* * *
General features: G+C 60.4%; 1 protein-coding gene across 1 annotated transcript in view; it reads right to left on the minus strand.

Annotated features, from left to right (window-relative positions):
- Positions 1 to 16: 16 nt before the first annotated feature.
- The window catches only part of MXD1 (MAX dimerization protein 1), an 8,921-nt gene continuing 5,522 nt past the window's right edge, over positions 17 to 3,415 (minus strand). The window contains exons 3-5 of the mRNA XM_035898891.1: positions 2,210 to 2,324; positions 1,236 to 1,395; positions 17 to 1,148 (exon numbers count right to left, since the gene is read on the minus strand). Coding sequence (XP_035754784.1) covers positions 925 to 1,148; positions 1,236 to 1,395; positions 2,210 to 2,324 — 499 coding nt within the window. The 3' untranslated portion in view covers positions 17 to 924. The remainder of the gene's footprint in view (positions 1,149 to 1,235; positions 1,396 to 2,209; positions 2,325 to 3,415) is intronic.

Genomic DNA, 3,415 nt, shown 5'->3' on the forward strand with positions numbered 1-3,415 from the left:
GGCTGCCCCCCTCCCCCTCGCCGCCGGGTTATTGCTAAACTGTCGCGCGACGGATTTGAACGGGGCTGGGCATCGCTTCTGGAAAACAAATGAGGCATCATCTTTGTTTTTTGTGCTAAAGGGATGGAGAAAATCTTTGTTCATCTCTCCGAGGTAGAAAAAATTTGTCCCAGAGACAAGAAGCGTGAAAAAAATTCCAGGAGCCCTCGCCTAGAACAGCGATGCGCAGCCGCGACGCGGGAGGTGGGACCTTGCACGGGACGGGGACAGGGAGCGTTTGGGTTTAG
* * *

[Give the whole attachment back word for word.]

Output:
General features: G+C 60.4%; 1 protein-coding gene across 1 annotated transcript in view; it reads right to left on the minus strand.

Annotated features, from left to right (window-relative positions):
- Positions 1 to 16: 16 nt before the first annotated feature.
- The window catches only part of MXD1 (MAX dimerization protein 1), an 8,921-nt gene continuing 5,522 nt past the window's right edge, over positions 17 to 3,415 (minus strand). The window contains exons 3-5 of the mRNA XM_035898891.1: positions 2,210 to 2,324; positions 1,236 to 1,395; positions 17 to 1,148 (exon numbers count right to left, since the gene is read on the minus strand). Coding sequence (XP_035754784.1) covers positions 925 to 1,148; positions 1,236 to 1,395; positions 2,210 to 2,324 — 499 coding nt within the window. The 3' untranslated portion in view covers positions 17 to 924. The remainder of the gene's footprint in view (positions 1,149 to 1,235; positions 1,396 to 2,209; positions 2,325 to 3,415) is intronic.

Genomic DNA, 3,415 nt, shown 5'->3' on the forward strand with positions numbered 1-3,415 from the left:
GGCTGCCCCCCTCCCCCTCGCCGCCGGGTTATTGCTAAACTGTCGCGCGACGGATTTGAACGGGGCTGGGCATCGCTTCTGGAAAACAAATGAGGCATCATCTTTGTTTTTTGTGCTAAAGGGATGGAGAAAATCTTTGTTCATCTCTCCGAGGTAGAAAAAATTTGTCCCAGAGACAAGAAGCGTGAAAAAAATTCCAGGAGCCCTCGCCTAGAACAGCGATGCGCAGCCGCGACGCGGGAGGTGGGACCTTGCACGGGACGGGGACAGGGAGCGTTTGGGTTTAG